Rust can mean a lot of things.
My granddaddy was a pipe welder. He had a shop full of rusty pipe, rusty tools, and rusty equipment. He had an old rusty truck parked way in the back of the property. The bed of the truck was flat, and it had a bunch of old, rusted devices, that had been welded on it to serve as some sort of work truck. My brother and I used to play on the bed of the truck and pretend that we were on a war boat. The old, red and brown pipes would hinge around and could be imagined into cannons, or lasers, or whatever we needed them to be. The various pieces of old, welded metal could be steering wheels, safety handles, or the wheels of safe containing a lost treasure.
I doubt that my granddaddy’s old, rusty truck was ever intended to be a prop for a make-believe battlefield, but maybe it was never intended to last as long as it did. Who knows what it was originally intended for, what’s important is that it was put into use. Someone, at some point, took a risk, and invested some time in creating something with the intention of being useful. With the investment of time, the reward was something that served at least some purpose, on some level, for some people, for some substantial period of time- well after the intended use had been served. That’s the beauty of endurance; that’s what comes with longevity, and that’s what comes with rust.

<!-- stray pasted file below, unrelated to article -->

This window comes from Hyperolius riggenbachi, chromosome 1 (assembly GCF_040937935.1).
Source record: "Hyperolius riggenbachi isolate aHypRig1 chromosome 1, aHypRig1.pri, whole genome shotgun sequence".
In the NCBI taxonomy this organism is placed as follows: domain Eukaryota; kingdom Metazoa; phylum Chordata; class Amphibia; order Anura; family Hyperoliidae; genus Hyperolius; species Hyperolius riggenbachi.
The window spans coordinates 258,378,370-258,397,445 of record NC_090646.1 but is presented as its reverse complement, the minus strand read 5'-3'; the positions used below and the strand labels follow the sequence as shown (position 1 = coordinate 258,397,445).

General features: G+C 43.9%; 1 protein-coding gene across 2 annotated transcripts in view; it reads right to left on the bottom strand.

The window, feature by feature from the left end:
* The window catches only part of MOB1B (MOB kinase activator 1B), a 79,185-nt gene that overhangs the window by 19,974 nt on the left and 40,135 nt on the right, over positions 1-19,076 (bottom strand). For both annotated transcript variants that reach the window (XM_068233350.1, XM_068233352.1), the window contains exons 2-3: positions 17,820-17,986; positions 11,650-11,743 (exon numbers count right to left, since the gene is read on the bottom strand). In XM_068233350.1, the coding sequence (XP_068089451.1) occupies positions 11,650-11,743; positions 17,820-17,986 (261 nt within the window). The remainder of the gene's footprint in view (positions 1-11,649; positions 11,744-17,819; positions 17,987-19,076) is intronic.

For something to rust, it would signify an attempt to be useful. If something has accumulated rust, then it has taken a risk. In order to rust, at some point, the object would have had to crawl out of it’s comfort zone and brave the elements.
The creative process involves rust. It involves the leaving of the nest, the trying, the obsessing, the attempting, the failing, the wearing, the rusting, the cleaning, and the trying again. Rust is the working man’s Velveteen Rabbit. It shows that something has been useful, helpful, needed, and believed to be needed again, somewhere down the line.
The critical man remains polished. It’s easy to be shiny if you never brave the cold. Any fool can remain unworn as he stands under the umbrella and tells the risk-taking levee builder how to better stop the flood. I place more trust in the rusted, worn, tried, and true, than I do the polished, kept, and untested. You will never rust without risk. Being vulnerable is to be exposed, and exposure involves risk, and risk invites rust. The grind involves the grit, and the hustle demands the risk.
Grit never gets in the gears of those who don’t take chances.
Make yourself useful. Get out from underneath the safety of the umbrella and take a few chances.
Peace, Love, and all things Beef related,